my evil twin?
the idea of accountability seems to be coming up a lot in different contexts.
XBF gave me a very long talking to about accountability, making the argument that “people” don’t really get the sense that i take responsibility for my behavior. he said this after i was bitching about my aunt telling me she wanted to say “fuck it” to our relationship. imo, she could communicate anger and frustration without saying something like that. he tried to tell me that she was trying to communicate that what i had done (not talked to her) had hurt her. i wasn’t sure i bought that story so i asked for a different example. he eventually gave me one that seemed to stick (although i don’t really remember it at the moment, and he’s not answering his phone to remind me).
my take home message: he felt i need to understand the role i play in situations and to take more responsibility for interactions.
(i still don’t buy the bit about my aunt. that’s a load of crap. perhaps somewhat disturbingly, XBF seems to side with my family members more often these days. i wonder if he realizes how dangerous and stupid that is.)
i’ve also been thinking about responsibility in relation to mental illness because of the realization that some people have tried to use bipolar in an insanity defense. how successful they were, i don’t know. but it seems to open a whole can of worms. is there a case to be made that bipolar episodes are periods of insanity? and this brings me to my next question.
one of my commenters brought up something i have secretly felt but so far have been unable to admit to anyone, myself included. it is that being diagnosed has been accompanied by s huge sense of relief. being bipolar (possibly) means many of the failures that weigh heavily on my shoulders can be lifted.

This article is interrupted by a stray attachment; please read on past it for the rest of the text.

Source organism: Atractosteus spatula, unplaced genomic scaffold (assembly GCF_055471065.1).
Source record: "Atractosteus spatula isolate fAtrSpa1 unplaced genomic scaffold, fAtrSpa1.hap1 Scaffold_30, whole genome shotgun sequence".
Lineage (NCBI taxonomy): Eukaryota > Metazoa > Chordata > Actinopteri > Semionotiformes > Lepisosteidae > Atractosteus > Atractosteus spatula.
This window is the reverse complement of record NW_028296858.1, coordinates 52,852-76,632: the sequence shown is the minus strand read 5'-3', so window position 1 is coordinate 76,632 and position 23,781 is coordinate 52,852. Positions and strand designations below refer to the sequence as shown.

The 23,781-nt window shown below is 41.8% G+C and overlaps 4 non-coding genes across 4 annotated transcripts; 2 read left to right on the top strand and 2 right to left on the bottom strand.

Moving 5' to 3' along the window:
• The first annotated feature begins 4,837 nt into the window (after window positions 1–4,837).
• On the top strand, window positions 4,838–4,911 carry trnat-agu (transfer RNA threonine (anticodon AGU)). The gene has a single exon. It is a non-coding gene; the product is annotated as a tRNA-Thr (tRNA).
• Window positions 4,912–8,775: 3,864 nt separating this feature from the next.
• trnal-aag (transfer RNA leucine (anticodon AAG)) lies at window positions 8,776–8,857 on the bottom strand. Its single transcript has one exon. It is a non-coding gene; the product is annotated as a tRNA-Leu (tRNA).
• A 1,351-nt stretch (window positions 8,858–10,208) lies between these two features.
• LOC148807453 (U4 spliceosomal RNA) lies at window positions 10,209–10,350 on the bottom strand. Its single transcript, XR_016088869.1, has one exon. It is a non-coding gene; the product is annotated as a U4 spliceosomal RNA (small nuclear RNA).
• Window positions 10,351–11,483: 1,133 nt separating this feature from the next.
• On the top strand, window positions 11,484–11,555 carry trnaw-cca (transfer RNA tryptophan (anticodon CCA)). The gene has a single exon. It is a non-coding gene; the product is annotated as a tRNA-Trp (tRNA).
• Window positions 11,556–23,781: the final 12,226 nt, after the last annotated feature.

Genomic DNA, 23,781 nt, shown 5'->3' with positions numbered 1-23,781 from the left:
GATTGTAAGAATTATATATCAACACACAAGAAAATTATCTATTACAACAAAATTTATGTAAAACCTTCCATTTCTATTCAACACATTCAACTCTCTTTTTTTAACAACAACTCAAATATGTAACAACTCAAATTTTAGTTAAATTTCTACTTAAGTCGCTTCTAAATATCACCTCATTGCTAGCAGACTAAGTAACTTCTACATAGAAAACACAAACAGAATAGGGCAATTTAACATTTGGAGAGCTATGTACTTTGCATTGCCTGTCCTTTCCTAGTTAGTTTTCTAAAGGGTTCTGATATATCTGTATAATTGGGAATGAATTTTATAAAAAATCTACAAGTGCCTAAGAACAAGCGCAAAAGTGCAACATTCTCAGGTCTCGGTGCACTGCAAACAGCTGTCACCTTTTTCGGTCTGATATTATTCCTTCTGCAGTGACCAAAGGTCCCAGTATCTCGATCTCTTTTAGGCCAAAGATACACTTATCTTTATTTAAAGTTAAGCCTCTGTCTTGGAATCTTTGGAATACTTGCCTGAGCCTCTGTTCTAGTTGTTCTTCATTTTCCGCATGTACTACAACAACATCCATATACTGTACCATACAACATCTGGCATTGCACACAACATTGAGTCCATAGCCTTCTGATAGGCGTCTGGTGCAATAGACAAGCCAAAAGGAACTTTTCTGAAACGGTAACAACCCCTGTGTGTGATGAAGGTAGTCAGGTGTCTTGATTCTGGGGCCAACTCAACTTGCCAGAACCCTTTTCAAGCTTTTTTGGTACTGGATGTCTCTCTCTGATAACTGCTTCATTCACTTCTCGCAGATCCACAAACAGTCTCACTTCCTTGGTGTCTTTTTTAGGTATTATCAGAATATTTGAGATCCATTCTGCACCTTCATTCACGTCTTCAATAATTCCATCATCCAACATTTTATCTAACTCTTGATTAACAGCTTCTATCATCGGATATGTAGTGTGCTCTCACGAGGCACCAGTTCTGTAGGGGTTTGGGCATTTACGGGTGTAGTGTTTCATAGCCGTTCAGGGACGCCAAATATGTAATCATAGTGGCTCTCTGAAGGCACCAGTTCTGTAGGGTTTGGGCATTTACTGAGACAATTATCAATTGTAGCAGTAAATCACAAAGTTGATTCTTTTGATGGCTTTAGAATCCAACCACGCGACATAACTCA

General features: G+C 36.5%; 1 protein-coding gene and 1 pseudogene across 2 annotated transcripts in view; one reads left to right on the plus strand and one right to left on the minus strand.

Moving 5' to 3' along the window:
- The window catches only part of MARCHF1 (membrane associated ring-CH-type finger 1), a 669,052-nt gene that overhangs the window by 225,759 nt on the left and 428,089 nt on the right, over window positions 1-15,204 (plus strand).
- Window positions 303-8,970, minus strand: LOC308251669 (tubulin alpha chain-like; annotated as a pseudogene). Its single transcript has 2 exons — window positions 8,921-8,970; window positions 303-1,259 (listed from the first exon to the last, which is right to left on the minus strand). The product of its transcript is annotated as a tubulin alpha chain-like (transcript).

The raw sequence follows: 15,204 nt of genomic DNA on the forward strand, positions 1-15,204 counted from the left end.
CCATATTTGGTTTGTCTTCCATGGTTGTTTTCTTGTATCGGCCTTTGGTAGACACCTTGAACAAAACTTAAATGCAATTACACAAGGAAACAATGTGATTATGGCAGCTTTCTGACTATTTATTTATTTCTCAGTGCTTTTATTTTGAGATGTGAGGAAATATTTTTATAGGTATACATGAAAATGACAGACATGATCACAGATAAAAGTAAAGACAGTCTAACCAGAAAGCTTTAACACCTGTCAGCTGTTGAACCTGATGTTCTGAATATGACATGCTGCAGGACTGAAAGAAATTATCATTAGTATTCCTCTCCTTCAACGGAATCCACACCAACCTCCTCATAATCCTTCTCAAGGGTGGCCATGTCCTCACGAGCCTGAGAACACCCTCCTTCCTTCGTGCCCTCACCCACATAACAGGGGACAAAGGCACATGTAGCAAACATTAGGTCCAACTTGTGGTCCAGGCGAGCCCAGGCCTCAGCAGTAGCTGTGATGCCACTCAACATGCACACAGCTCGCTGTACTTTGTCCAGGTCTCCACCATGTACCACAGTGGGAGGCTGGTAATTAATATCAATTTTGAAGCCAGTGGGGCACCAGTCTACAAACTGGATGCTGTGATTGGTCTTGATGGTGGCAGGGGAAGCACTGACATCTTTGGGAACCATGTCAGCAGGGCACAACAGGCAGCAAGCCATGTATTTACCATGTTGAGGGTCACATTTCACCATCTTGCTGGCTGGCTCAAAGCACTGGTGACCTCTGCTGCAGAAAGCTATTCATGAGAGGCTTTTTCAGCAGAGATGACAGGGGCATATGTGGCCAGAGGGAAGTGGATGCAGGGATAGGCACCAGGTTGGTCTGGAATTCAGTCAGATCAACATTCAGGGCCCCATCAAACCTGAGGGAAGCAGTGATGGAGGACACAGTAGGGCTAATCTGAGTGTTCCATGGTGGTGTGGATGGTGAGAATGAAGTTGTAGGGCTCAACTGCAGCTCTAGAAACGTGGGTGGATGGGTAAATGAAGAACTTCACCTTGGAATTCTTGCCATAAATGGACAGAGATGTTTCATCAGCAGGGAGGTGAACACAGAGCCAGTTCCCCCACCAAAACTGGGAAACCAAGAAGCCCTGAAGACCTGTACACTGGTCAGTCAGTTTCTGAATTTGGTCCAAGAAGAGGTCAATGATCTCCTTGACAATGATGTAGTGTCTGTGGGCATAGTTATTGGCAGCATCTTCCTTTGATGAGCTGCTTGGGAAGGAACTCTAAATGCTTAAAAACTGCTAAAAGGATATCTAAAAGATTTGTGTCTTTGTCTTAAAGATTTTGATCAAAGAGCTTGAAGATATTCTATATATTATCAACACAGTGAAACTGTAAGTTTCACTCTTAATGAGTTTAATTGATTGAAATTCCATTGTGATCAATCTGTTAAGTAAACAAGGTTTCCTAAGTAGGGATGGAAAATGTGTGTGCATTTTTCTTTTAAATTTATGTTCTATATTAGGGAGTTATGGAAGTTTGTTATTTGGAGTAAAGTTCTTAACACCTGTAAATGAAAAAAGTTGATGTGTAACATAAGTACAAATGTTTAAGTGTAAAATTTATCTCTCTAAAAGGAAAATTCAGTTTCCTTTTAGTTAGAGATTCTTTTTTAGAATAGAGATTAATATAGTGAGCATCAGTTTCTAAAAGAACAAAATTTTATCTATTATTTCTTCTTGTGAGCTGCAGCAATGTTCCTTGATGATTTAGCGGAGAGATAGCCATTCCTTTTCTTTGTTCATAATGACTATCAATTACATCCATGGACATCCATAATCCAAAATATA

(yes, i do recognize that this feeling does lend support to XBFs earlier comment about my lack of accountability)
it begs the question: am i responsible for my behavior during a bipolar episode?
while that sounds scary, i’ve never been one to argue in favor of free will anyway, so it just meant losing more control i didn’t have in the first place.
i keep reading about the distinction between behavior resulting from the illness and behavior resulting from the self. to be honest i think these are hokey terms and ways of thinking about it, but i’m picky. but how easy would it be for you, if something you did or something you said could be explained away as a symptom of illness? would it not be tempting to put all of your less desirably characteristics in with your bipolar evil twin, while you yourself are a normal and lovely human being? where and how do you draw the line?
not that i endorse this guy (he is selling a gimmick, as far as I’m concerned), but maybe tom wootton had it right when he wrote about being able to “harness” depression and mania (or hypomania). rather than distinguishing between illness and self, learn how they interact and be able to manage behaviors that way.
and rather than setting a goal to suppress those characteristics, embrace them because they are a part of you regardless. to manage them is not just about stuffing them into your broom closet and pulling the china cabinet across the doorway.
is this a possibility? what is more manageable? embracing one “you” who is always sick, or splitting yourself into one “sick you” and one “normal you”?